Sunday, October 08, 2006

THERE'S NO PLACE LIKE HOME: A DISCUSSION OF WEDDING RECEPTION SITES (PART III)

I've been thinking a lot about the concept of presentation (as relates to wedding planning, of course) -- and how thoughtfulness can affect your guests (or at least communicate certain messages to them, whether or not a bride intends to do so).

Don't get me wrong here - In thinking about this issue, I'm really putting aside money matters, and whether a bride has a blow-out budget--or only a few dollars to throw around. The most beautiful affair CAN be pulled off on a shoestring budget, and the most thoughtless, thrown together event may be the most expensive you ever attend.

The issue of presentation/thoughtfulness really comes into play when the ceremony/reception is at one's home. Why? Part of the reason is that HOME = COMFORT ZONE. The idea is not to get TOO comfortable in your surroundings - otherwise guests may notice, and it may end up to a bride's disadvantage.

Take, for example, the concept of catering at an intimate, home affair. Vanessa ("V"), a colleague of mine, attended a wedding of one of her close camp friends ("Tina"). The wedding was at the groom's childhood home, an elegant home in the suburbs of Philadelphia (topped with white picket fences, a beautiful white colonial with black shutters, and a backyard to boot).

V said that the location was beautiful-- perfect for a medium sized affair that could be elegant and intimate. The execution? Not great--actually, thrown together and unplanned--at least when it came to the food.

"I'm really not high maintenance, but I could NOT understand how, given how nice the house was and how much money they obviously put into the event (bridesmaids dresses, rehearsal dinner, etc.) food was sort of an afterthought. It was just weird."

What V meant by "afterthought" was the fact that there was (a) VERY little of it and (b) what little there was, it was left out willy-nilly on a dining room table in those picnic-like alumnium tins with tongs for guests to serve themselves.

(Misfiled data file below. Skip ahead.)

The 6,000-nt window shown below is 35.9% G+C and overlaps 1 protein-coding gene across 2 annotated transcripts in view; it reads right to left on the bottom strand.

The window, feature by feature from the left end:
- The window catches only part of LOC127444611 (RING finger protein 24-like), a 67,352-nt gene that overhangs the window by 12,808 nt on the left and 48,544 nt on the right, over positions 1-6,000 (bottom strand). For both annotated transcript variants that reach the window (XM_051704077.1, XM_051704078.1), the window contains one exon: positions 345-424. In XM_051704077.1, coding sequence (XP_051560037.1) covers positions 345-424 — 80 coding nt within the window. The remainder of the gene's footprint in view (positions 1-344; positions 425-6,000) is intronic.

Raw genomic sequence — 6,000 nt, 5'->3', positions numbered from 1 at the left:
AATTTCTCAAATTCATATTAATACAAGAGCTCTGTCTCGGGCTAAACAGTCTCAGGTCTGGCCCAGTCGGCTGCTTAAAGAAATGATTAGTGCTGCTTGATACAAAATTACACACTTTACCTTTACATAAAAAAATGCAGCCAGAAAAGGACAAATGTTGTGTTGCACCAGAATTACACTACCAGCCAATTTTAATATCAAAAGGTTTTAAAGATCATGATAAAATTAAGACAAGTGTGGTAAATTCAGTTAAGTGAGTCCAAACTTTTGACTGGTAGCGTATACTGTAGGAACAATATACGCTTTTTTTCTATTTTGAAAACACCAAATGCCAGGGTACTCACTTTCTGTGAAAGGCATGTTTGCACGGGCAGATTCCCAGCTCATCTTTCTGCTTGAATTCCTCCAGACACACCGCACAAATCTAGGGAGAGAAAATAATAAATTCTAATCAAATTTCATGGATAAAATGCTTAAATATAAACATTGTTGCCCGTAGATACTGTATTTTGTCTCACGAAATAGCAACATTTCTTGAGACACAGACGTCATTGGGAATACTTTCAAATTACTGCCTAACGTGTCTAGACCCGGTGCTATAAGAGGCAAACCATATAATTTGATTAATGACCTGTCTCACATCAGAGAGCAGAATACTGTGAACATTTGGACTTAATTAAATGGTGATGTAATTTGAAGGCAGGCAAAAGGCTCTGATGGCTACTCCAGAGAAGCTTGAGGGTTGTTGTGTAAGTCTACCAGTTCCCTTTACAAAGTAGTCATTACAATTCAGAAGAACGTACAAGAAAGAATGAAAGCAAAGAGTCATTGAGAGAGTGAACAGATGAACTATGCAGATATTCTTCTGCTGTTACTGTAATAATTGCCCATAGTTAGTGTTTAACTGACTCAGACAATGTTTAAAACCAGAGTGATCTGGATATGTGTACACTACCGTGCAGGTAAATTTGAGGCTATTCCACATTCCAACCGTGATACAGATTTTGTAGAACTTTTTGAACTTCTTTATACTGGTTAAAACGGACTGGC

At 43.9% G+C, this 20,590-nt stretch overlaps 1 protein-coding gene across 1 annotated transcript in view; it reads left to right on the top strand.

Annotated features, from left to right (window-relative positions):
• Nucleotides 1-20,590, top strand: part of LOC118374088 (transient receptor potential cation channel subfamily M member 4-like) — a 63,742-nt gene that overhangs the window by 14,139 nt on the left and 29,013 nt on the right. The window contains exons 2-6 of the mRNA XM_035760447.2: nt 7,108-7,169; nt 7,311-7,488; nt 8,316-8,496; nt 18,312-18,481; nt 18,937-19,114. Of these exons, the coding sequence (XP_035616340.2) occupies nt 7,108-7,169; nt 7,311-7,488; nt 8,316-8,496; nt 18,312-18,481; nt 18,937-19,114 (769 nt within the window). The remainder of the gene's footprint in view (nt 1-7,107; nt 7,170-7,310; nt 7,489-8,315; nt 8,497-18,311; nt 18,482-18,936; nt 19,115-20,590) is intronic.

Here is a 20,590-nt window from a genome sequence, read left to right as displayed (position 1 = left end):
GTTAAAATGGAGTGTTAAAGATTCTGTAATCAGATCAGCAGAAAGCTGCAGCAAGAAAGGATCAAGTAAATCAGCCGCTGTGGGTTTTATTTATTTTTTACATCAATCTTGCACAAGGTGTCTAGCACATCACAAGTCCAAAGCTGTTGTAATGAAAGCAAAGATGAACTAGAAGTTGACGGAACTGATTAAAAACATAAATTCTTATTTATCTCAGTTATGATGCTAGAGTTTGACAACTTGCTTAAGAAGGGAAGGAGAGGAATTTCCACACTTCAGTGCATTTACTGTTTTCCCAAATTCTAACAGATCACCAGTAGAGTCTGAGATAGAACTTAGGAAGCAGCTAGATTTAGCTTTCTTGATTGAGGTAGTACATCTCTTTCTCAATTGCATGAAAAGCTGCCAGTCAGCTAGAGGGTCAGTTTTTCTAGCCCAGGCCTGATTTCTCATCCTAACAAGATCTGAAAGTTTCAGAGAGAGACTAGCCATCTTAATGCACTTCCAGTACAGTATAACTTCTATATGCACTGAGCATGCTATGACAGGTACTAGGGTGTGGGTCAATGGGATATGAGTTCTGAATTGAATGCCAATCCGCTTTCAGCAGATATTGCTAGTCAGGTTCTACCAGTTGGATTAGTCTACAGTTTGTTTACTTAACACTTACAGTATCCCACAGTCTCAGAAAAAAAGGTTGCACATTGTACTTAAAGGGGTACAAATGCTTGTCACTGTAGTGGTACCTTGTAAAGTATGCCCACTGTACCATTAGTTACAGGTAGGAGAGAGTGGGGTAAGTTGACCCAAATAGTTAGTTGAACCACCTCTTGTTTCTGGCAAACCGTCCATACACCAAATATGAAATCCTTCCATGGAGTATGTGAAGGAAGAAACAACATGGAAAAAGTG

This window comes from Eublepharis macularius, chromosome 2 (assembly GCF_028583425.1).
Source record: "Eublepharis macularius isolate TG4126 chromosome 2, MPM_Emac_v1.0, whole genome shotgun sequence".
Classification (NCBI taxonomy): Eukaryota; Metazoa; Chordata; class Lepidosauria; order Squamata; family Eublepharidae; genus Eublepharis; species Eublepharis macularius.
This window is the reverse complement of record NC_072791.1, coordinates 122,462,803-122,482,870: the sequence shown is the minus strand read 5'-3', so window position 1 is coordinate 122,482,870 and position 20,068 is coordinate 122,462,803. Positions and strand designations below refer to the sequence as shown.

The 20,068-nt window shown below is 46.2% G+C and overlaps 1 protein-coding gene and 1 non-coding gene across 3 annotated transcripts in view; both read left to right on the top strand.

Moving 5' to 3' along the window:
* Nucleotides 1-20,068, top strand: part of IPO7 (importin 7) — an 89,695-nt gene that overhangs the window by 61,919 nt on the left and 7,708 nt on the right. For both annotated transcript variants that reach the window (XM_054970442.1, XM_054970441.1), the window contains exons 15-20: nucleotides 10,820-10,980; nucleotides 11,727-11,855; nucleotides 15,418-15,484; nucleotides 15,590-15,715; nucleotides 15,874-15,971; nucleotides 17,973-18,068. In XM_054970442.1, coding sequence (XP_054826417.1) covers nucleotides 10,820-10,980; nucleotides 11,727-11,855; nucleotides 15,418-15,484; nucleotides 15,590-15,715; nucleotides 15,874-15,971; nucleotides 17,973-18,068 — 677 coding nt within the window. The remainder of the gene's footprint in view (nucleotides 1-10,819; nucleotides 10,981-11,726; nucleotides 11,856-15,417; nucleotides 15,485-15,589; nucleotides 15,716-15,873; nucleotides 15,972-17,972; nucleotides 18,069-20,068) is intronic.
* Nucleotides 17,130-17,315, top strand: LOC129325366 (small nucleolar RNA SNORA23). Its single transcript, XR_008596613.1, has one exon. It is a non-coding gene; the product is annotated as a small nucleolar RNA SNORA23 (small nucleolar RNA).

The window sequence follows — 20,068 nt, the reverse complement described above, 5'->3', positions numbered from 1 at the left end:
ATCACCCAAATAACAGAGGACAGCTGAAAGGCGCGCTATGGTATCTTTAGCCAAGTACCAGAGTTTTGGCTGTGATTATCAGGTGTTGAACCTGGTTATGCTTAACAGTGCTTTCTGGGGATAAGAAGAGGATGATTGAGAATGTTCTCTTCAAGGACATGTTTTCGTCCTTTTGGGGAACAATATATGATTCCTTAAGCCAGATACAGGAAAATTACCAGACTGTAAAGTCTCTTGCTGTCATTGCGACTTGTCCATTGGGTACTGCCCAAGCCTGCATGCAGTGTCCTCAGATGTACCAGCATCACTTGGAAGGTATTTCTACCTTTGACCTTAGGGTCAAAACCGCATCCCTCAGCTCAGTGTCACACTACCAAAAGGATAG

If this were an afternoon, casual affair, I would think perhaps V were being a little hard on her friend. But V and the other guests were expected to attend the wedding in semi formal/formal attire -- therefore, she was justified in being slightly surprised that the dinner aspect of the evening was somewhat disregarded, and appeared to be an afterthought.

While one need not have white-gloved butlers serving gourmet little hotdogs and champagne when guests first walk into an event, laying out aluminum tins for guests at an otherwise formal event is inconsistent with the appearance of careful planning.

Sure, guests can dig in--and dish out their meals themselves. If they're getting all dressed up and taking trains/planes/automobiles to get to this lavish affair, should they really have to?

The point about home receptions is that a bride/groom wouldn't necessarily face this issue if they were to have the event at an event site/banquet hall - the idea of catering is oftentimes included with choosing such a site. In having the event at home, ALL factors have to be considered. Otherwise, it will look like you didn't really think much about certain aspects of the evening -- feeding your guests is probably one of the most important parts

Stay tuned!

1 comment:

JR said...

hey..i love ur blog...for reception, from my own experience it must be something u like it...

for our culture, we just have a simple table just outside our ball room